The Dreamers is mainly the story of Matthew (Michael Pitt), an American student who comes to Paris to study in 1968 and becomes friends with a brother and sister who have…an interesting relationship, to say the least. A large part of what binds them together is a shared love of movies, which is echoed throughout the film. As Paris descends into the later parts of 1968 leading up to the famous student riots, the changing relationship of Matthew, Theo and Isabelle is portrayed from the highs to the lows.
One of the things I adored about the movie are the clever winks and nudges the director gives to the audience in the know; soundtrack excerpts from The 400 Blows are interspersed as are classic film clips that movie buffs will know and recognize. Snippets of references are tossed about casually, but the extraordinarily nice thing is that it’s never intended to be a dig at the people who don’t know the references either. It’s a movie made by someone who really loves movies, and has made one that most can enjoy without being insulted.
This one’s seriously heavy on the nudity — I’ve seen more now of Michael Pitt than I honestly ever thought I’d see — but it’s never disgusting or overused. It’s applicable to the context of the movie, which explores a highly odd relationship between three people who seem to live in an strangely symbiotic state amongst the coming chaos of Paris. I do have to confess that the relationship between Theo and Isabelle, the brother and sister, creeped me out more than a little, especially because the director handles it almost lovingly, but I don’t think that makes it a bad film, per se, just different.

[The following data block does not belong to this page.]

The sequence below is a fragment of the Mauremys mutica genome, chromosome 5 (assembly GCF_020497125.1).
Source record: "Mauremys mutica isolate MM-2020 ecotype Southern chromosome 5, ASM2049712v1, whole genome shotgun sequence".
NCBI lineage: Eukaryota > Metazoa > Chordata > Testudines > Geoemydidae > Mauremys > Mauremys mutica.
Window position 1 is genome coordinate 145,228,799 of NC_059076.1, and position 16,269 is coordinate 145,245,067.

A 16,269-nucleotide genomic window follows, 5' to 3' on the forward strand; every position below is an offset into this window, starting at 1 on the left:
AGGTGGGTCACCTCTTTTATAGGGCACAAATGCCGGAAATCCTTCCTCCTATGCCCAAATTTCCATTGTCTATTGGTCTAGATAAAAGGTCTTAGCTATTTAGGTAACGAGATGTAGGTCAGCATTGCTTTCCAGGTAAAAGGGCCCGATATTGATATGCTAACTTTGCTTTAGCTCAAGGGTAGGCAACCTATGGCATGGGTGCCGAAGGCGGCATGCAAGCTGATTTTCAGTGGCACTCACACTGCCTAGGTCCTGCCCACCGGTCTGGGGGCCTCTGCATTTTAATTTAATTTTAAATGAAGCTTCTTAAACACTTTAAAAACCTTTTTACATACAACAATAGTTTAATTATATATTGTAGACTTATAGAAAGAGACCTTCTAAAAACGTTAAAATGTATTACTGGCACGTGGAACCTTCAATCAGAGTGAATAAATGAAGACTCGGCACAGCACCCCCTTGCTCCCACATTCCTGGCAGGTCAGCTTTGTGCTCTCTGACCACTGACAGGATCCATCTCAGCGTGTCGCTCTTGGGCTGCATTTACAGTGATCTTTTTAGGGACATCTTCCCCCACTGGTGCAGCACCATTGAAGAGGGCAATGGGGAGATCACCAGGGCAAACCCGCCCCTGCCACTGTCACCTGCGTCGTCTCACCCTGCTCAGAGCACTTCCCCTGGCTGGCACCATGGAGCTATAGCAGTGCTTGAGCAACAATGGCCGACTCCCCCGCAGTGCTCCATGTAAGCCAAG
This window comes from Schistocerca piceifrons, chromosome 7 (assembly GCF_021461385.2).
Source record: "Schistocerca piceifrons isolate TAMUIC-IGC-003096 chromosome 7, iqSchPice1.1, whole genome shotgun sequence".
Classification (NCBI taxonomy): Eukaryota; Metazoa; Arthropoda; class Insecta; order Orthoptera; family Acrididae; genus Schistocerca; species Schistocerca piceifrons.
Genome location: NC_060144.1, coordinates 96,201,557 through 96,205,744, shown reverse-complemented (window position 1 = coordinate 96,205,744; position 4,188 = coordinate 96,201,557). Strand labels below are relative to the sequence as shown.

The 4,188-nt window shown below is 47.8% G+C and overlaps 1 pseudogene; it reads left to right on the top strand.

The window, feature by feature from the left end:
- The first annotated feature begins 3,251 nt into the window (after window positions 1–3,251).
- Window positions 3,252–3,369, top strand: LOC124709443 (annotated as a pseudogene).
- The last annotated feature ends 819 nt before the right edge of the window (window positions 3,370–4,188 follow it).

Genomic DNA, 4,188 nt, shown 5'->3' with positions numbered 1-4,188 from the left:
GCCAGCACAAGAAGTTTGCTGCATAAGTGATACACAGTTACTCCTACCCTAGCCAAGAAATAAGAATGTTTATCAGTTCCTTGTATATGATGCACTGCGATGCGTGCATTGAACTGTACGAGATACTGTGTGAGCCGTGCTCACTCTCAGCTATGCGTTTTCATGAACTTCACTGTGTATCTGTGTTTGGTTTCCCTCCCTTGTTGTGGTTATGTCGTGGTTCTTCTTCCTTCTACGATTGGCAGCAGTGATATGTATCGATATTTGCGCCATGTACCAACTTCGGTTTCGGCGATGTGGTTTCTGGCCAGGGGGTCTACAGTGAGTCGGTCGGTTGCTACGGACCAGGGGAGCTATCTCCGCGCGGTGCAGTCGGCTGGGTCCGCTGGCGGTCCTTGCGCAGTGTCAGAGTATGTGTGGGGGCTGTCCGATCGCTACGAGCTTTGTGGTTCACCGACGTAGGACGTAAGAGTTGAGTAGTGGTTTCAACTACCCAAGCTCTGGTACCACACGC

The shots and lighting are pitch perfect and the director does a fantastic job of not only showing you, but making you feel the period. By this, I mean that everything he uses makes you feel like you’re living in that time frame, not watching a piece of history. It’s marvelously well executed, with a few bumps here and there, but the script is very good and the direction and acting are extremely well done.
I liked it, but it’ll probably be a few years before I see it again just because it was so heavy. I actually had to sit down and watch it a second time to make sure I caught everything,
Worth the viewing as long as you have an idea of what you’re getting into.